Multnomah County Commissioner Sharon Meieran is a practicing emergency medical physician and community health advocate. Her experience on the front line caring for those in crisis has informed her work in public policy, and her belief that our community is better off when everyone has access to the care they need.
Driven by a passion to serve her community, Sharon has served a wide variety of boards and advisory positions while practicing medicine, weighing in on policy around mental health care, substance abuse prevention, police use of force, and coordination of services for the most vulnerable. She also previously served as Medical Director for the Oregon Foundation for Reproductive Health working on issues of reproductive equity and justice.
Sharon has been recognized in the medical community for her advocacy. She was named “Oregon Doctor-Citizen of the Year” in 2015 by the Oregon Medical Association; “Emergency Physician of the Year” by the Oregon College of Emergency Physicians; and she was given Kaiser Permanente's highest community service honor, the David Lawrence Community Service Award.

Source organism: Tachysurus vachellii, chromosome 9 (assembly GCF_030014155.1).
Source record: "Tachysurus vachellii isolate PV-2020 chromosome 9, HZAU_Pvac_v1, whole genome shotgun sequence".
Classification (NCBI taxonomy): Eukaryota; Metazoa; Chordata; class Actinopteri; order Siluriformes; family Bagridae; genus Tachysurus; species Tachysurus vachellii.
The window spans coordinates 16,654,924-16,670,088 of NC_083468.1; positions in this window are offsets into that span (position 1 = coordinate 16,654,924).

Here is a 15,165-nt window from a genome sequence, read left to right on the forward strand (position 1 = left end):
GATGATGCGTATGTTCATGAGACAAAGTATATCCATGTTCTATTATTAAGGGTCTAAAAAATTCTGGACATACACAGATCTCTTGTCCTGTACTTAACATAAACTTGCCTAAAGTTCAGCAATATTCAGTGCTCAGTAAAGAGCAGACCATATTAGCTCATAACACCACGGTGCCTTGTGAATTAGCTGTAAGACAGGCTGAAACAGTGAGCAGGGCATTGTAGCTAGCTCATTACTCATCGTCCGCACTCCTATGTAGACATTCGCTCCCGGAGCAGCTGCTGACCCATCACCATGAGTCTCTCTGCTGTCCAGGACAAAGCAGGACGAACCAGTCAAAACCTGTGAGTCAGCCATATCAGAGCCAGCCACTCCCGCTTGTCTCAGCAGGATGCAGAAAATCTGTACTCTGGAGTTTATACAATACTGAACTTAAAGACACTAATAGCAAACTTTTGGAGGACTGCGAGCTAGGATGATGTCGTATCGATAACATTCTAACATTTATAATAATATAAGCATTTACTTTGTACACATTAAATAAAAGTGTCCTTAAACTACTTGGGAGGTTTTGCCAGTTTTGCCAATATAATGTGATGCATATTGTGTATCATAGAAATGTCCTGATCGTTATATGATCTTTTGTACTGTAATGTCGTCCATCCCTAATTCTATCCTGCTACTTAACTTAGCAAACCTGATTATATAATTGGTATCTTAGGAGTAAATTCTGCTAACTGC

Sharon grew up in the San Francisco Bay Area. She graduated from UC Berkeley with Bachelor of Arts degrees in English and Economics, and attended law school at Hastings College of the Law in San Francisco.
Prior to her medical career, she practiced law and volunteered as a counselor on a child abuse prevention crisis line, as a Court Appointed Special Advocate (CASA), and in children’s advocacy, family law, and class action litigation on behalf of children in areas of health, education and juvenile justice reform.
Sharon earned her medical degree from UCSF medical school, where she met her husband, Fred. They live in Southwest Portland, and their children continue to attend Portland Public Schools. She loves to travel, hike, read and spend as much time as possible with my family.
District 1 includes all of Multnomah County west of the Willamette River and inner southeast Portland. Multnomah County provides essential services - including mental health care, help for seniors and people with disabilities, support for survivors of domestic violence, and housing for homeless families - to nearly 250,000 community members in Multnomah County who don’t earn enough income to meet their basic needs.